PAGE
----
--- In STMFC@yahoogroups.com, "al_brown03" <abrown@...> wrote:
I don't believe anyone directly answered your question.
In Section 3, FREIGHT CAR CONSTRUCTION of each Car Builders' Cyclopedia there is "A.A.R. [or A.R.A.] Standards, Lettering and Marking" near the beginning with illustrations showing the required lettering for different types of freight cars. These are large, easy to read drawings.
(Photos are better for lettering models, of course, but these drawings could be used in the absence of a photo. Doing so would almost certainly guarantee that someone would immediately come up with a photo proving said lettering to be wrong.)
The correct source, because it is updated at least annually and in most years more often than that, is the Interchange Rules but there are few or no illustrations, just text.
Absolute statements that the lack of required stenciling makes interchange impossible are not exactly correct, close but not quite. The interchange rules give the receiving railroad the right to refuse to accept a car not in compliance if the receiving railroad chooses to do so. They can also accept such a car.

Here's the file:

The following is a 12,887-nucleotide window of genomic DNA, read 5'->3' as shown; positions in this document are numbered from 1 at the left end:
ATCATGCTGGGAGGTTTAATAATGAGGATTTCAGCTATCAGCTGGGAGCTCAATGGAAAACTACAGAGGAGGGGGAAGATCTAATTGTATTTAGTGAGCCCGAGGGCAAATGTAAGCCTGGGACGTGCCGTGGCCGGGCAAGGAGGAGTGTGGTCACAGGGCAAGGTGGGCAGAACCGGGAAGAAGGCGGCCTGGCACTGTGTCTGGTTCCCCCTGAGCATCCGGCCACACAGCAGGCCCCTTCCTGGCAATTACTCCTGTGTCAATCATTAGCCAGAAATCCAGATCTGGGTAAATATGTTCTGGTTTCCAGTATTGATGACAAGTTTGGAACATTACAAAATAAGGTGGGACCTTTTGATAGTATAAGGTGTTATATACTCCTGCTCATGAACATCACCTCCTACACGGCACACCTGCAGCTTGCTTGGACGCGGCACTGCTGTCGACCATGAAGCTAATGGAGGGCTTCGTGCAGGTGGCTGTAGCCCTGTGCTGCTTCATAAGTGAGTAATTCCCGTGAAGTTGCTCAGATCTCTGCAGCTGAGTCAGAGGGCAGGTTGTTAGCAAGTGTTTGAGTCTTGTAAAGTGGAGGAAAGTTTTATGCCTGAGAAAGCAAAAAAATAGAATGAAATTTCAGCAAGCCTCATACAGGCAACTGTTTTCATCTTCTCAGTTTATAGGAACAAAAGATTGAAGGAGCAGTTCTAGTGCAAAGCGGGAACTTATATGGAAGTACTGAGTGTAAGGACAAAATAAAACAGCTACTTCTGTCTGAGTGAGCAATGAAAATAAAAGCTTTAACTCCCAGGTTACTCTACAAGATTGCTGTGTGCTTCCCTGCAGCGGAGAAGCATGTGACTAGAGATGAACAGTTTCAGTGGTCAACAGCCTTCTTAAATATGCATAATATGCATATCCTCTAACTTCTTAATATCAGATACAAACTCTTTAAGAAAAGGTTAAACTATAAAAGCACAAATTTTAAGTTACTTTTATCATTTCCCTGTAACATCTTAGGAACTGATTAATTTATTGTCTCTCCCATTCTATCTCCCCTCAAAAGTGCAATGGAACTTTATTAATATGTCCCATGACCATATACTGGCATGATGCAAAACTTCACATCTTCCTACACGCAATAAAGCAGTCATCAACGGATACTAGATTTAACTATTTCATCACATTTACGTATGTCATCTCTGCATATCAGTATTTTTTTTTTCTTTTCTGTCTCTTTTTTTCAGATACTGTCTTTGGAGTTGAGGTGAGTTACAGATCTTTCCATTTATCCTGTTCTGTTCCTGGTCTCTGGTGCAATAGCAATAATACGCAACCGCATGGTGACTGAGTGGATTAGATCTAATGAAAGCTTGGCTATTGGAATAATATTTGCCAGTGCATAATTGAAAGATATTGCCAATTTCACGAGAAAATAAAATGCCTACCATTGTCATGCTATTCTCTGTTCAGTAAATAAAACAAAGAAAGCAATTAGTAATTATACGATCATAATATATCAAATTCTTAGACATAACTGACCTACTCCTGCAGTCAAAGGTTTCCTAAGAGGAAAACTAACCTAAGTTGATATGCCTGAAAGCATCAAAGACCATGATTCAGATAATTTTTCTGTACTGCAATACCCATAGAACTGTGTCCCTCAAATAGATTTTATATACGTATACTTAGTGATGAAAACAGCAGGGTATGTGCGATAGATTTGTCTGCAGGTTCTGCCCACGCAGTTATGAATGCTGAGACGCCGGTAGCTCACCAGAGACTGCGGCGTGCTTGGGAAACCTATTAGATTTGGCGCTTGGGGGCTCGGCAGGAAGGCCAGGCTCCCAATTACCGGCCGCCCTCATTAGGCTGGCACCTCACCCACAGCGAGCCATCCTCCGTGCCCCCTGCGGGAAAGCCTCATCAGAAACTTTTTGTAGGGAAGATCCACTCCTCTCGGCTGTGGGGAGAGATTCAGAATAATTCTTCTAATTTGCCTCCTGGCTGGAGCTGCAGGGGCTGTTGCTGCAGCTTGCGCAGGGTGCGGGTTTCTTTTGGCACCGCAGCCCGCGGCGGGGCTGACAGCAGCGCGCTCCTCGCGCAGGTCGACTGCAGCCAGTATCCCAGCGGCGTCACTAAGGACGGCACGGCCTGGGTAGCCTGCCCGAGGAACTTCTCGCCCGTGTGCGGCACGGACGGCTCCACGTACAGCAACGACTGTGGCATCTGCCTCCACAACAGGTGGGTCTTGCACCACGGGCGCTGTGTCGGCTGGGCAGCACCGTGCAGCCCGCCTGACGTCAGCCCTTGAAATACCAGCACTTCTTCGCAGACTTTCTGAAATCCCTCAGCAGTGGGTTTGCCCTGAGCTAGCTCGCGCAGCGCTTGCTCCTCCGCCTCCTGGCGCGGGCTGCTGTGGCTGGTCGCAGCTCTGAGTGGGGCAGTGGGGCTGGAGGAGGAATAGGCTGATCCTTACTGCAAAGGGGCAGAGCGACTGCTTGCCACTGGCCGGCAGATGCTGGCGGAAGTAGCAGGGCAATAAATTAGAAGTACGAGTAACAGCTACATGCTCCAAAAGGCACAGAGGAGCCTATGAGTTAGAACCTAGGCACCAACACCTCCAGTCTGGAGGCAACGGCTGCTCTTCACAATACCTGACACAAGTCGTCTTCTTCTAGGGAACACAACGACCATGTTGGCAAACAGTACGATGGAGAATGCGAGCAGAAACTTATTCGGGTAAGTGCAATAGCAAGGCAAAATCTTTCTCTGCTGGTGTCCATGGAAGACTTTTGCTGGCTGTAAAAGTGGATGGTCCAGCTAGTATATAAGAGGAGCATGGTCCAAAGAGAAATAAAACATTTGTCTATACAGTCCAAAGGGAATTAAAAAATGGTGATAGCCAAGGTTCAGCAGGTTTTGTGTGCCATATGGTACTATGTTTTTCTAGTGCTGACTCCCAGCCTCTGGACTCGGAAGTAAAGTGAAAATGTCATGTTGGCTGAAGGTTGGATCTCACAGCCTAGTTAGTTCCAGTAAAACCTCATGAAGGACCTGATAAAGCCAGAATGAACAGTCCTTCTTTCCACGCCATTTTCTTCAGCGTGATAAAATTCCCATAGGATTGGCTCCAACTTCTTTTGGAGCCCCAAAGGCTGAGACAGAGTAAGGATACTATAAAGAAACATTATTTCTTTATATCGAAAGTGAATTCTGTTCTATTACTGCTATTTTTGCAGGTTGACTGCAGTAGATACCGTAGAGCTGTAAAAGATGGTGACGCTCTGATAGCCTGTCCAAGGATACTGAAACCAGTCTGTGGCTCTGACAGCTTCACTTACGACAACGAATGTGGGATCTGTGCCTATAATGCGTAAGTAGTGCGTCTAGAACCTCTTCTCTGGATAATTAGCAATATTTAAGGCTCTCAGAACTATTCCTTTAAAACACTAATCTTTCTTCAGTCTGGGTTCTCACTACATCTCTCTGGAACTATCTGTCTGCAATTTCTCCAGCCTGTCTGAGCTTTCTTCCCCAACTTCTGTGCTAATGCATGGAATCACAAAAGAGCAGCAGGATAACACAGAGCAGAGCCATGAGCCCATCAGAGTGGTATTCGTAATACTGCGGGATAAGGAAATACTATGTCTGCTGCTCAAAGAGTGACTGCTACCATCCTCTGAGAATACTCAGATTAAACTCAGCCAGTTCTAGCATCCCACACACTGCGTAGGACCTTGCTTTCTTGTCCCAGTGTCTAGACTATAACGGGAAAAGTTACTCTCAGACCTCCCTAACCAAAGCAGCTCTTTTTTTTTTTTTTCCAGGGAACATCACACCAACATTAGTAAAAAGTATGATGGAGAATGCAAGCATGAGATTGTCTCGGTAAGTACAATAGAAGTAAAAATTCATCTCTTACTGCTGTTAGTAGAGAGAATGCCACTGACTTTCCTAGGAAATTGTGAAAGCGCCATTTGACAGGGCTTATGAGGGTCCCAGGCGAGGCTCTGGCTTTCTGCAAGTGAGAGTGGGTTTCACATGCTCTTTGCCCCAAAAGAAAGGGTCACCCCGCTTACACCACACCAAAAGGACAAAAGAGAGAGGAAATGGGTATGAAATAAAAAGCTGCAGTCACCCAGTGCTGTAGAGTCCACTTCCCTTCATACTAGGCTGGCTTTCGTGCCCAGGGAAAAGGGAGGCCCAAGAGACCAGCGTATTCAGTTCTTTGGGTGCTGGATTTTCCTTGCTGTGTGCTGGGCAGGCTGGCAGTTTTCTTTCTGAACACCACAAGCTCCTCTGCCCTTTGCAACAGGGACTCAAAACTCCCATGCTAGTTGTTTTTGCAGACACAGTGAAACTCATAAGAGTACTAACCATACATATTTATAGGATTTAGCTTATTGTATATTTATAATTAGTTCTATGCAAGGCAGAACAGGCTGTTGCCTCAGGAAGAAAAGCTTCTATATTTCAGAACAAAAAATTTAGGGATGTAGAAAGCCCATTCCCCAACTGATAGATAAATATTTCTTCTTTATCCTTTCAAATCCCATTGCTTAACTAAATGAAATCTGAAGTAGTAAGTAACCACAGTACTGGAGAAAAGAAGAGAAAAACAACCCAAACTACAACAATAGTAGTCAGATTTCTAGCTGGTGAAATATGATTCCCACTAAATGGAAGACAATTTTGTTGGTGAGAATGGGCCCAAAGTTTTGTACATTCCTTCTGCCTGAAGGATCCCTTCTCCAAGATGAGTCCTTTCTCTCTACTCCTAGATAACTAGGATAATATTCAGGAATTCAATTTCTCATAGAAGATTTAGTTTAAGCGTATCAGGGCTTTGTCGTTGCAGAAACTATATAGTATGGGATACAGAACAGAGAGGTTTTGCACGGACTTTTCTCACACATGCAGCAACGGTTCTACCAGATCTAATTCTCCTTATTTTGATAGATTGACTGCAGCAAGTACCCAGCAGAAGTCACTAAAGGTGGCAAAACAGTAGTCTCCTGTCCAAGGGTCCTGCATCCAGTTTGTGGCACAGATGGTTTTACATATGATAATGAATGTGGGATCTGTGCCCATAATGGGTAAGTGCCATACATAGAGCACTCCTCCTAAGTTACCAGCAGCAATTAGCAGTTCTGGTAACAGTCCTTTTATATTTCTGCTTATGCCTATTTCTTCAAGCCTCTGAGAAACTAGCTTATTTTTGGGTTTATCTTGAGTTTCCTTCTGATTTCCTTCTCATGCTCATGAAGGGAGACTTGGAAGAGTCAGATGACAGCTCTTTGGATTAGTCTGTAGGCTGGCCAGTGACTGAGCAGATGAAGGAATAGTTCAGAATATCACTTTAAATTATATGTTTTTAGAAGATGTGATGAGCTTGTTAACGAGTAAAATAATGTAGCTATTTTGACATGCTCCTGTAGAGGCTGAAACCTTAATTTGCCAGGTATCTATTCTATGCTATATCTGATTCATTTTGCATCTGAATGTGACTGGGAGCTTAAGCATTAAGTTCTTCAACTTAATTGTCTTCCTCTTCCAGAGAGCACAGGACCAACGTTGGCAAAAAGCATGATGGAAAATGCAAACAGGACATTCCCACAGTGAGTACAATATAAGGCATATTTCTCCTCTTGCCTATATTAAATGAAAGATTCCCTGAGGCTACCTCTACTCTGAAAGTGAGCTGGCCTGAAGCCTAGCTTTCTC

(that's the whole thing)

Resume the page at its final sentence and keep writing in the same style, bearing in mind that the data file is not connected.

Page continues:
As a practical matter, the most likely instance of interchanging a car not in compliance with interchange rules is inside a switching district where a switching line may hand off a car not in compliance to another railroad for delivery within that same switching district.
The two paragraphs above are going to get me into trouble so I'll be ducking for cover as soon as I hit 'send.'
Truth be told, it would take a bevy of Philadelphia lawyers to figure out all the interchange rules. That is why you will find a Code of Car Service Rules and Interpretations in every Equipment Register and why the ARA/AAR has an Arbitration Committee and why there is a long list of Arbitration Committee Decisions in each annual Proceedings of the ARA/AAR Mechanical Division or predecessor organizations.
Ducking for cover now ;-)